James Marsh: Project Nim

I guess that most readers know that James Marsh ”Project Nim” is about the dramatic life of a chimpanse… nevertheless read how Peter Bradshaw precisely introduced the film in Guardian August 11 2011:

Project Nim was a sensational Pygmalion-type experiment devised by Professor Herb Terrace, a specialist in primate cognitive abilities at New York’s Columbia University. In 1973, he wanted to see if a chimp (called Nim) could be taken into a human family and taught to communicate with sign language. Yet Marsh elegantly shows his audience that this is not entirely what Project Nim was about. Without any of the human participants acknowledging or even realising it, Project Nim was effectively a manipulative experiment in human sexual behaviour and family life.

Terrace was evidently a charismatic and powerful alpha-gorilla academic who simply declared that a former student of his (with whom he once had a sexual relationship) would have the honour of mothering his chimp-pupil…”

I can only support this analysis of this good film and add that it clearly demonstrates Marsh skills in building, one could say designing a story so it functions dramaturgically. He separates stylistically the interviews from the fantastic archive material with Nim, he has a strong music side the whole way through, as well as a sound design, and there are graphics (mostly words of or drawings from Nim’s sign language) filling the screen once in a while. It is all very effectively conveyed, we are asked to laugh and to cry at the right moments, it is a superb construction like “Man on Wire” was it, like “Searching for Sugarman” (same producer) is it. The use of effects to reach the goal is not hidden for the spectator, on the contrary. What I am trying to say, is that I felt like looking at a form that prevented me from entering the film totally, even if I wanted to. There are other new documentaries which are copying the style of Marsh or are a bit alike (Erroll Morris is a master of designed documentaries), am I the only one who is afraid that this trend will end up in predictable, designed superficiality?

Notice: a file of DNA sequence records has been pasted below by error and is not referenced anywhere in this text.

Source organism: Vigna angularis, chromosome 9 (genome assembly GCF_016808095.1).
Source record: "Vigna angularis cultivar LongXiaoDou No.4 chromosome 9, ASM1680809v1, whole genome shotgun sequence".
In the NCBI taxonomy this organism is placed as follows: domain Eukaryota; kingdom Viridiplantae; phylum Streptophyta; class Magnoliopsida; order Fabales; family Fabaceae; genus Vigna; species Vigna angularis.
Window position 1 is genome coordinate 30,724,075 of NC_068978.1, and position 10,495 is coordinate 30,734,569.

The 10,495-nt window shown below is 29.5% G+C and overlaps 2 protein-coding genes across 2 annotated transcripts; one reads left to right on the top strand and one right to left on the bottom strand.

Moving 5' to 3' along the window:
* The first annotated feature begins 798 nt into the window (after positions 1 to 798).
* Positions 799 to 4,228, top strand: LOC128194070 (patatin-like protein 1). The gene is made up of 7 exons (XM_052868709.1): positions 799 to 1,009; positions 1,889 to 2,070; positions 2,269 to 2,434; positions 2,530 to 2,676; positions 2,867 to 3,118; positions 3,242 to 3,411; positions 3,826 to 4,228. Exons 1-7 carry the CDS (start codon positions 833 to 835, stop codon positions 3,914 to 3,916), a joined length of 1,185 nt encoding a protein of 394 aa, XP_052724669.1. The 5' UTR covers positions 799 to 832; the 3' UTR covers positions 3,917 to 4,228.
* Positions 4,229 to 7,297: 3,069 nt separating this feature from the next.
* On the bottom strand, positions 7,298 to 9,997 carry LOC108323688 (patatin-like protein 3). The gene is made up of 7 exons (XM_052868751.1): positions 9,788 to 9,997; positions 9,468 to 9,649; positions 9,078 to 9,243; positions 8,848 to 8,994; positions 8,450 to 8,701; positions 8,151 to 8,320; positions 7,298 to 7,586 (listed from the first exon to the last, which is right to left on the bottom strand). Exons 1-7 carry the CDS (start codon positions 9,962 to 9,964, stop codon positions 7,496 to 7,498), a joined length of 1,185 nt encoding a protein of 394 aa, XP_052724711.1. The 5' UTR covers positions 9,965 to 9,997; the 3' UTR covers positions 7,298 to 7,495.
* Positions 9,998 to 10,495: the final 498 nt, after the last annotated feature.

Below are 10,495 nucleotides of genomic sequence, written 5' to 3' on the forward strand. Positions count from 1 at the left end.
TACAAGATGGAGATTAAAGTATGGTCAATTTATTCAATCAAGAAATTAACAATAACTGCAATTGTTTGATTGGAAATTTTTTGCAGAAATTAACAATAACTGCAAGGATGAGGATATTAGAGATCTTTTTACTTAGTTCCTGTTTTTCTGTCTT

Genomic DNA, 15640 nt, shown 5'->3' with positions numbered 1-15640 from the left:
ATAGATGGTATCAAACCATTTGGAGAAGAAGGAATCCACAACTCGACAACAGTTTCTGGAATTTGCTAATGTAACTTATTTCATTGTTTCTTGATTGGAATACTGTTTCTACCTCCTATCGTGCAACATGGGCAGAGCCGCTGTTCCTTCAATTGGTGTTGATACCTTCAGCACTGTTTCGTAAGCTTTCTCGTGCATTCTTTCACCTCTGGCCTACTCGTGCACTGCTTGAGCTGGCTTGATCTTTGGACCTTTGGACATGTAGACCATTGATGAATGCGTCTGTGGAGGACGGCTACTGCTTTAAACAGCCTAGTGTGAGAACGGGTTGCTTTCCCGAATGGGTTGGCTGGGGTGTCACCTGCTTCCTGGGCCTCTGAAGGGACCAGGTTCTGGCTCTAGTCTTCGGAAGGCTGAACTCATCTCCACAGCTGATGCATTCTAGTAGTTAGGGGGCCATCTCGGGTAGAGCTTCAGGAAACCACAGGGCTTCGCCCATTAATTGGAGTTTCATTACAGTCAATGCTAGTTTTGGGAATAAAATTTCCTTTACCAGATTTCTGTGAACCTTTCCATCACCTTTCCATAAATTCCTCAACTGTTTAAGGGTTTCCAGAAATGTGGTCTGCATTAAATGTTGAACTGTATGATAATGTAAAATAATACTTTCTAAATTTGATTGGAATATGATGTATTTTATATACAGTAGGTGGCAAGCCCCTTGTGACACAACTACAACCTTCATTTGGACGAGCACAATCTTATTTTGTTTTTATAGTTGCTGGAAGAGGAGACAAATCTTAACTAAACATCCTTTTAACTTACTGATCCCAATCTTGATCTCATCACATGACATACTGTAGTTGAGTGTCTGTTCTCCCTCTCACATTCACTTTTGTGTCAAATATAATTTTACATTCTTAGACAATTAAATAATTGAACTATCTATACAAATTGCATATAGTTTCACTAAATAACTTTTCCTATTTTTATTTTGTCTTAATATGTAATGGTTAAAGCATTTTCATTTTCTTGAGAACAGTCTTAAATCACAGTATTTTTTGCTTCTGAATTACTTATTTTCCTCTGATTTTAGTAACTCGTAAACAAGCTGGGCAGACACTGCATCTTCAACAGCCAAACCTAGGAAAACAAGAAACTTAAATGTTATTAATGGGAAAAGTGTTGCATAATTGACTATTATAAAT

Seen at Message to Man, St. Petersburg 2012


UK/USA, 2011, 93 mins.

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Tue Steen Müller
Tue Steen Müller

Müller, Tue Steen
Documentary Consultant and Critic, DENMARK

Worked with documentary films for more than 20 years at the Danish Film Board, as press officer, festival representative and film consultant/commissioner. Co-founder of Balticum Film and TV Festival, Filmkontakt Nord, Documentary of the EU and EDN (European Documentary Network).
Awards: 2004 the Danish Roos Prize for his contribution to the Danish and European documentary culture. 2006 an award for promoting Portuguese documentaries. 2014 he received the EDN Award “for an outstanding contribution to the development of the European documentary culture”. 2016 The Cross of the Knight of the Order for Merits to Lithuania. 2019 a Big Stamp at the 15th edition of ZagrebDox. 2021 receipt of the highest state decoration, Order of the Three Stars, Fourth Class, for the significant contribution to the development and promotion of Latvian documentary cinema outside Latvia. In 2022 he received an honorary award at DocsBarcelona’s 25th edition having served as organizer and programmer since the start of the festival.
From 1996 until 2005 he was the first director of EDN (European Documentary Network). From 2006 a freelance consultant and teacher in workshops like Ex Oriente, DocsBarcelona, Archidoc, Documentary Campus, Storydoc, Baltic Sea Forum, Black Sea DocStories, Caucadoc, CinéDOC Tbilisi, Docudays Kiev, Dealing With the Past Sarajevo FF as well as programme consultant for the festivals Magnificent7 in Belgrade, DOCSBarcelona, Verzio Budapest, Message2Man in St. Petersburg and DOKLeipzig. Teaches at the Zelig Documentary School in Bolzano Italy.

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